In this episode of Wine, Women, and Revolution (The Socialist Podcast) Heather interviews the internationally known poet Fleassy Malay. Heather spends some time fangirling and even breaks into tears near the end of the episode when Fleassy is kind enough to do a performance of her poem “Poppy”.
Fleassy Malay is poet who focuses on speaking your Authentic Voice
Fleassy joins the show from Melbourne Australia so its very late for her, but she was gracious enough to talk for a while. As Heather is chugging coffee trying to wake up, Fleassy is settling down with a cup of tea.
Fleassy Malay broke onto the international poetry scene when Uplift published a performance of her poem “Witches”. You can listen to that poem here. This extremely powerful poem spoke to the power of a woman who has the courage to say “No”.
Women and #MeToo
This poem flowed through Fleassy, demanding to be written. She was driving to a meeting when the muses of poetry screamed into her head. The lines poured forth as they are in the poem. Since it was such a bad time, she demanded the universe wait and give her inspiration at a more appropriate time. Thankfully the universe cooperated, and “Witches” was born at a time when so many of us need to hear it. Just 3 days after she finished this poem, the #MeToo movement began. Clearly this was something bubbling around the psyche of women around the world.
The #MeToo movement was empowering for many women, but since Fleassy had already poured her story out here, she pulled away from the movement. She self-isolated since it all felt too real for her. Much of the power of the movement came from untold stories. So many women carry those untold stories with them their entire lives. It was like a floodgate opening for women to share their truth.
The women discuss how troubling it is that women must rip themselves open and share their scares to finally be believed. Society does not put a premium on believing women. Women of color feel this even more. Toxic masculinity is rampant around the globe. Privilege, disrespect, and entitlement can be a toxic brew. The culture we live in seeps into us and forms us as much as the food we eat.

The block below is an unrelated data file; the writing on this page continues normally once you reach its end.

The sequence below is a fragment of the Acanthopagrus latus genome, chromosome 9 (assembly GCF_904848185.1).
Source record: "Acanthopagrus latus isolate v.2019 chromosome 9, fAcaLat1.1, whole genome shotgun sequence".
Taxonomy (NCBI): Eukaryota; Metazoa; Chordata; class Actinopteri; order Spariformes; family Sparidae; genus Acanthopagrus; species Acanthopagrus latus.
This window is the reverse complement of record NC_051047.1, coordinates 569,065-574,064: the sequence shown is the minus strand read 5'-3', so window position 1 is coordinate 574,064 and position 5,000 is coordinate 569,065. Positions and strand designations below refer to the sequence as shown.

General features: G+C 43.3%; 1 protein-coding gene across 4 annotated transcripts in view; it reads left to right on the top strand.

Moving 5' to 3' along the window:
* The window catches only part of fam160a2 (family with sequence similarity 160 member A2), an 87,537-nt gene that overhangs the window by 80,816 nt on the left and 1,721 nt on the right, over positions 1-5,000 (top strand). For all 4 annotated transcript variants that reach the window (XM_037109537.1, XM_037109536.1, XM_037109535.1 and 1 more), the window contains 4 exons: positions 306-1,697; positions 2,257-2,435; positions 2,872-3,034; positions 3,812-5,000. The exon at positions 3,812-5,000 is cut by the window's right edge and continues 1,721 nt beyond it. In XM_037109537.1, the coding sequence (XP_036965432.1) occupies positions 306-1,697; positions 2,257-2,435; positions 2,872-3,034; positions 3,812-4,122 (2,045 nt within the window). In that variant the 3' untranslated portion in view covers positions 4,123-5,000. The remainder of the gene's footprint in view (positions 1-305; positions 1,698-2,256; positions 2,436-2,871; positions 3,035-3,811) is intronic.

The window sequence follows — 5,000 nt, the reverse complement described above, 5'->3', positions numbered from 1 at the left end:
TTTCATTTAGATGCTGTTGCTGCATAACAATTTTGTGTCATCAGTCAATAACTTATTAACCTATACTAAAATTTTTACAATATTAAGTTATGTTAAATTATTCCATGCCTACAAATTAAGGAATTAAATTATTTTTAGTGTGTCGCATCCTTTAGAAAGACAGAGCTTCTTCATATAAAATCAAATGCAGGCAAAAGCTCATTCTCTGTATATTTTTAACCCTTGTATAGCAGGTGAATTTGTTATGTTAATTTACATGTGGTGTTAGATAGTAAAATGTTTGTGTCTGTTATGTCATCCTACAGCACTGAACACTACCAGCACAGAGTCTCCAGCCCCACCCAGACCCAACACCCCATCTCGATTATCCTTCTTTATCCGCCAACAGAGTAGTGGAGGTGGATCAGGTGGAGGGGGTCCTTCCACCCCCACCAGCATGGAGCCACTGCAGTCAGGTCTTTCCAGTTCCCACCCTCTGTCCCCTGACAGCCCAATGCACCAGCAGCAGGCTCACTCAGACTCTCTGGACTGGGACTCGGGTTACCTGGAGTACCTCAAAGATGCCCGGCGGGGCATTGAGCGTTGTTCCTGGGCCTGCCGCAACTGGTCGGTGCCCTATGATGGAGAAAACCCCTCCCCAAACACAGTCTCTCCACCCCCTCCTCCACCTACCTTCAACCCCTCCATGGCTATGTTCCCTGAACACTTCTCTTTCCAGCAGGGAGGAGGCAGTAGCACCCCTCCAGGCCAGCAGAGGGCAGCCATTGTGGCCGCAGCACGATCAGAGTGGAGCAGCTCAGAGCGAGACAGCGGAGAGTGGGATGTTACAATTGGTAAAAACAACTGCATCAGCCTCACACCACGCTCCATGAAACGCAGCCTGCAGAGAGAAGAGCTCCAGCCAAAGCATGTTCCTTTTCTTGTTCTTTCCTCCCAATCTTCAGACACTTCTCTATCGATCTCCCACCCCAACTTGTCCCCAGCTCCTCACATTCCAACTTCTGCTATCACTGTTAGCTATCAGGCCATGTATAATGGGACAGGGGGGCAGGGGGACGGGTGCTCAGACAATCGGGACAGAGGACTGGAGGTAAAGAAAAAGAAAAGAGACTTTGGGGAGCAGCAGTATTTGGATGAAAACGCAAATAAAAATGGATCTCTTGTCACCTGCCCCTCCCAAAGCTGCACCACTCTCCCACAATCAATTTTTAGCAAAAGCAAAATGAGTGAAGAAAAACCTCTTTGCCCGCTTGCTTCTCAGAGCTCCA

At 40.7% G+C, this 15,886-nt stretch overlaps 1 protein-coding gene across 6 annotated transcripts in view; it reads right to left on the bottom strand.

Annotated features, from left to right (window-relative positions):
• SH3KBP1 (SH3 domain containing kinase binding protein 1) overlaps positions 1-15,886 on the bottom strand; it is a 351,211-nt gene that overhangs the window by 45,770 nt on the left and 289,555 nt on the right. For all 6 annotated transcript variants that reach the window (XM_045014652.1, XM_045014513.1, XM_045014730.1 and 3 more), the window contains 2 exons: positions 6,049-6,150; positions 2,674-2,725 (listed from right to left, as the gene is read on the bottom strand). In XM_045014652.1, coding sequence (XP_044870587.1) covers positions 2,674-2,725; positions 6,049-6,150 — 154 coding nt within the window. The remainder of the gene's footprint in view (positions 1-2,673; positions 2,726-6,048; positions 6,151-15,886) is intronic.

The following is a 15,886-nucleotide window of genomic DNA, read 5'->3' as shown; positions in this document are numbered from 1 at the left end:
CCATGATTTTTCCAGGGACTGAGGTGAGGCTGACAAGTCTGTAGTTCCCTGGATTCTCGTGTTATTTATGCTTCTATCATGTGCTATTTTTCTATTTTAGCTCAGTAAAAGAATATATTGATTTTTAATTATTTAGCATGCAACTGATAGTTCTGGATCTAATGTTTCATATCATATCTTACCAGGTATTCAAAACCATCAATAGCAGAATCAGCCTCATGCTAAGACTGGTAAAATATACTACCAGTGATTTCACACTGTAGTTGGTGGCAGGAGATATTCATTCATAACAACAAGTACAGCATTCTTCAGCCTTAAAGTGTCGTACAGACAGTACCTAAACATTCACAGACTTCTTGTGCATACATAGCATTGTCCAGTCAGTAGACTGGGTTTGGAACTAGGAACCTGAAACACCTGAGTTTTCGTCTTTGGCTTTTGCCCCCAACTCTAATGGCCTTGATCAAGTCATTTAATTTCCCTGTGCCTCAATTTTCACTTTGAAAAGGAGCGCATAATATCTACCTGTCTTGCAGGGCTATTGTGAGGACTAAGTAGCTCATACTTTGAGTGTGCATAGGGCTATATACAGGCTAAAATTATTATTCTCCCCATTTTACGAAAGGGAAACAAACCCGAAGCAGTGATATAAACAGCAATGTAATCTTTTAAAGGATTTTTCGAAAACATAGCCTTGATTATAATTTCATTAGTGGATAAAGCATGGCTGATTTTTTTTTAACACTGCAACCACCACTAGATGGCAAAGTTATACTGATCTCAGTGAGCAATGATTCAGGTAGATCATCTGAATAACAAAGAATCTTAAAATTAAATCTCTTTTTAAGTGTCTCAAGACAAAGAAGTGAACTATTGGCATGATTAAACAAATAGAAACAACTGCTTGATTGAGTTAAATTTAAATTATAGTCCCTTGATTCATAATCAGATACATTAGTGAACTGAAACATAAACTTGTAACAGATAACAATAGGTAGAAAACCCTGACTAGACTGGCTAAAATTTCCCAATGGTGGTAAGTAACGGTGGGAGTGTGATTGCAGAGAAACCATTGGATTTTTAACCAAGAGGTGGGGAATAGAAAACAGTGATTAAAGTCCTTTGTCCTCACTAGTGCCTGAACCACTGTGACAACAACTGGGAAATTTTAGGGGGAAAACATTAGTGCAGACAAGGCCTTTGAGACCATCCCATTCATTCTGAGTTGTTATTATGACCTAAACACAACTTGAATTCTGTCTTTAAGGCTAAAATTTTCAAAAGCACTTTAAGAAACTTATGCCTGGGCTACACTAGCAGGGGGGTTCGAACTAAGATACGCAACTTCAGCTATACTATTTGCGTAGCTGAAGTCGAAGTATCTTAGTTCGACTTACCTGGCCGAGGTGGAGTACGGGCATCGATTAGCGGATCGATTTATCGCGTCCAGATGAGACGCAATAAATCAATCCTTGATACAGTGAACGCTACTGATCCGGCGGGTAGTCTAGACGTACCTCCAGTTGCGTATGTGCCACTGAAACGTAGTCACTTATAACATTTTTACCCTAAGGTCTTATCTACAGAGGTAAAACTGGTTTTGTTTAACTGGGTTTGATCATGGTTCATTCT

Niceness is a Lie
Fleassy discusses how her entire life she has been taught she does not have the “right” to say no. This poem is a celebration of reclaiming that word. Many women are taught to be polite to avoid being a “tease” or a “Bitch” of “unfriendly”. Fleassy says women are taught to be “consumable”. That niceness is a lie.
It’s a realization to see that an external “no” is actually a “yes” for your self-worth. This realization especially came to Fleassy after having a child and really seeing what not being able to say no feels like. No is a very underestimated word. It’s a way of expressing your authentic self. Which is very important for all of us to do. Fleassy leads workshop on how to speak authentically. The more authentic your voice, the more power you have.
You can sign up for RISE speaker training here. The next live classes start in October but you can sign up any time.
Society can be isolating. Heather, of course, blames capitalism. Speaking more authentically can help break down that isolation and make real connections. All voices deserve to be authentically heard. Fleassy jokes that Heather is one of those people who talks to others in checkout lines. Which is true. You can hear Fleassy elaborate on authenticity in her two TedX talks, which she recorded back to back. In her second of the two talks she talks about her disability which prevents her from recognizing faces and how that affects her connections with others.
Fleassy delivers a moving performance of “ Tall Poppy” which makes Heather start crying.
Heather and Fleassy discuss what this poem means to each of them. Then they discuss the activist community and how we all need to be lifting each other to shine. Activists struggle with their own self-worth every day. This can take a toll on those who try to fight to make the world better. Its easy when hating the system to turn that hate onto yourself. The key takeaway, is you are good enough. We all have the power to change the world.